This is an interesting article from Friday's New York Sun. I never read The Sun, but I saw the article over someone's shoulder on the bus on Friday morning and it looked interesting. (I managed to read most of it during the bus ride.)
It discusses a residential building to be built on and over the West-Park Presbyterian Church at W. 86th St. and Amsterdam. The building would have 50 affordable-housing rental units (for tenants aged 55 and over) and 27 market-rate condos. Sounds good so far, right? I mean, maybe it's sad that they're ripping down part of a 19th century red stone church to build residential units, but it seems necessary to save the rest of the church, and surely more affordable housing in Manhattan is a blessing! The catch? The renters and condo-owners are going to have separate entrances. They will live on entirely separate floors, and only condo-owners will have access to amenities like the gym, playroom, and media room. The title of the article is "Critics See Signs of Segregation In a Proposed West Side Tower," and it's pretty clear why. Without the separate entrances and separate floors, actually, I'm not sure that there would be much of a story. The final quote is, "a spokesman for New York Acorn, an affordable housing advocacy organization, Jonathan Rosen, said the proposal 'brings a type of social exclusion that really has no place in the city in this day and age.'"
First of all, what is he talking about? Social exclusion is the calling card of Manhattan! It's just usually the case that poor people are so socially excluded by rich people that the two groups hardly ever have to meet, I mean really meet (not be asked for money on the street or in the subway). In my neighborhood, for example, there are housing projects and expensive high-rises right across the street from each other. Do you think the tenants of the two buildings party together? Do their laundry together? No. Social exclusion is what happens when people of different social statuses (stati?) live in the same neighborhood or in abutting neighborhoods. It happens in New York all the time, and probably in other cities as well. So I'm not sure the proposal brings social exclusion as much as highlights existing social norms. I'm also not saying that social exclusion is okay, only that it is sort of inevitable in an economically stratified society such as ours. And if you aren't part of the solution, you're part of the problem. So I am part of the problem. Although, if you compare the salaries of all of my friends, from undergraduates and graduate students through i-bankers, my social circle(s) probably has (have) a wide range of incomes.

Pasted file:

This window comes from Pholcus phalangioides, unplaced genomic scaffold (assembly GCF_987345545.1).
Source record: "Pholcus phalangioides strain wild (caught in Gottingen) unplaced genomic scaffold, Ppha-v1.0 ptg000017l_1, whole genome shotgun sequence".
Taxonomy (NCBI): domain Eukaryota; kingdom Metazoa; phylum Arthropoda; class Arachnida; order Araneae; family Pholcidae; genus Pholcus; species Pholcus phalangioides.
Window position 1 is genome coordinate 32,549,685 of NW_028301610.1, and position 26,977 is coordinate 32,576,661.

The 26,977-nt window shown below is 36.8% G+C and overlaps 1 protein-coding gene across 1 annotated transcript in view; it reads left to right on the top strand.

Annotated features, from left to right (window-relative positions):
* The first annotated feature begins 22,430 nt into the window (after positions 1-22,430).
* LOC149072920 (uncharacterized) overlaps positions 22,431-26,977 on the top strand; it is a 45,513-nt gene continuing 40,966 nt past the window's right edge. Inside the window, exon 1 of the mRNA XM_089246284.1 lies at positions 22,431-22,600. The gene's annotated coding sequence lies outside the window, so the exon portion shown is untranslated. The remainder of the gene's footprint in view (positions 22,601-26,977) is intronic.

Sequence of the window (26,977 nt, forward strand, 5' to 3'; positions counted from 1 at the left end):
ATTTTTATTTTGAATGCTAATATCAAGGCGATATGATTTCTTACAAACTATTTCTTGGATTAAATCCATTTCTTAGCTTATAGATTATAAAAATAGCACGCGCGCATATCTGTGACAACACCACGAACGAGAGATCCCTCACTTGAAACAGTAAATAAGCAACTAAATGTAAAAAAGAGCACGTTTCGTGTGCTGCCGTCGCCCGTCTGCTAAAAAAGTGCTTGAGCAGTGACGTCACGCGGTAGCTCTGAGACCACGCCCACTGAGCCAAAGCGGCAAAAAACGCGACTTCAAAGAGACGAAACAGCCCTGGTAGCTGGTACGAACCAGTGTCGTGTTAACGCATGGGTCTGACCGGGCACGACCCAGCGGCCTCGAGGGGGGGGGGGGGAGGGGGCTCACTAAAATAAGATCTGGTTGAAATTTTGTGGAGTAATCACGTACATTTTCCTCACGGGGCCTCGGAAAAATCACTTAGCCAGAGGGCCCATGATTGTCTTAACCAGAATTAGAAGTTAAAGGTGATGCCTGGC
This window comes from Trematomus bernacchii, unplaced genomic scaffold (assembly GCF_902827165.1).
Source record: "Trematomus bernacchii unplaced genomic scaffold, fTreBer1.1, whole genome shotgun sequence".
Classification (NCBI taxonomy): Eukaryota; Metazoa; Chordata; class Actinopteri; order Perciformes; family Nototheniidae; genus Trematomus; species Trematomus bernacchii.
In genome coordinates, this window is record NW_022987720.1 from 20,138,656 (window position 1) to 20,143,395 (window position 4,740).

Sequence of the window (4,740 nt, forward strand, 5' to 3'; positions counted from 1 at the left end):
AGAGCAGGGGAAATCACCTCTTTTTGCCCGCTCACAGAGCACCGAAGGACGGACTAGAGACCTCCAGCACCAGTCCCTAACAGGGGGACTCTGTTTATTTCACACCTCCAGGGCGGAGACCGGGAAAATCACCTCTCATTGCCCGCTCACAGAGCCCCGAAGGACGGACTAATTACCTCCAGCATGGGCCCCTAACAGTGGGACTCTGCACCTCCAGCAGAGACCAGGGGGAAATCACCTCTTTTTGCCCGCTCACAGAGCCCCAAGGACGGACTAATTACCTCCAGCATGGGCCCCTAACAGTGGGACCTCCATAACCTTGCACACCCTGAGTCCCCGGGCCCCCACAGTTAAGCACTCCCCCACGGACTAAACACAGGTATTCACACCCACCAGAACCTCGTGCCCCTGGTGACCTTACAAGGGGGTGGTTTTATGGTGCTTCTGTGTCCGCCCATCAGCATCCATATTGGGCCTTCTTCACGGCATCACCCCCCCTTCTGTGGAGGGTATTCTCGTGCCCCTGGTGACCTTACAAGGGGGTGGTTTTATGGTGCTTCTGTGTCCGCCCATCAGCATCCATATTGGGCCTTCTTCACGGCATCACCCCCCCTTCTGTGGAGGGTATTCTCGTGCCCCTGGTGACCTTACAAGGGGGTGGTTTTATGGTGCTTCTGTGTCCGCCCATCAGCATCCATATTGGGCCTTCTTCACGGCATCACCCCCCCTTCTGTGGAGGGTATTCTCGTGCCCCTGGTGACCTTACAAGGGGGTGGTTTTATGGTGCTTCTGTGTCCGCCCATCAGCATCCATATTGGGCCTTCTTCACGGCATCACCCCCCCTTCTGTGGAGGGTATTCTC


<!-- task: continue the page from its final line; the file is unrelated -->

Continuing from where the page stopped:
As far as the proposal itself goes, it seems reasonable that affordable-housing residents would not have access to the amenities that million-dollar condo owners do. Separate entrances, though, pisses me off and reeks of, I don't know--something. Segregation, I suppose. Disgusting.
Bonus real estate links:
- "Choosing Israel, Not the Hamptons," New York Times, Friday, March 9, 2007
- Washington Heights: the next victim of rising rents? See this NYT article from Sunday, March 4. I'm sure that some people are being pushed out of Washington Heights already, and will continue to do so, because of the yuppification or hipsterfication of Washington Heights. First the immigrants will get pushed out, then the students and non-profit professionals. Sigh...
- "Buying With Help From Mom and Dad," New York Times, Sunday, March 18, 2007. I do know people whose parents bought apartments for them. Like, maybe two people. They work the same kinds of non-profit jobs that I do, but they wear nicer clothes and seem less stressed out. Oh, well. I'm not complaining about my own situation, which is just fine and dandy, only expressing some jealousy over those whose parents choose to invest in NYC apartments in which their children then live, rent-free, in the meantime. (It's probably a smart investment. I don't see rents or property values on the UWS crashing anytime soon, especially if you buy in the currently-gentrifying-formerly-drug-infested areas.)
- I'm not about to move to the Midwest over it, even though I'm sure I could get a nice house there for what I currently pay for a bedroom in an apartment with two (and a half) roommates. Heck, I could move to plenty of other nice cities and probably get a nice one bedroom for what I currently pay for my room. Oh, I could also move to Queens, Staten Island, or even many parts of Manhattan or Brooklyn and get a nice studio or possibly even a one bedroom for what I currently pay for my room. It's just that right now, I don't want to live there. Or in the Midwest. Neither do a lot of other people, which is why rent is so high here in this part of Manhattan and in the parts of Brooklyn where hipsters want to live, and lower elsewhere. What am I ranting about, you say? Gawker gets all snarky about this personal narrative from the Sunday, February 25 New York Times. Gothamist agrees. And I, more or less, do as well, although I'm not quite as prone to snarkiness and personal attacks as some of the Gawker and Gothamist commenters.
- This isn't exactly about real estate, only something to possibly consider when you think of safe vs. unsafe neighborhoods in Manhattan. [Hat tip to Cyburbia.]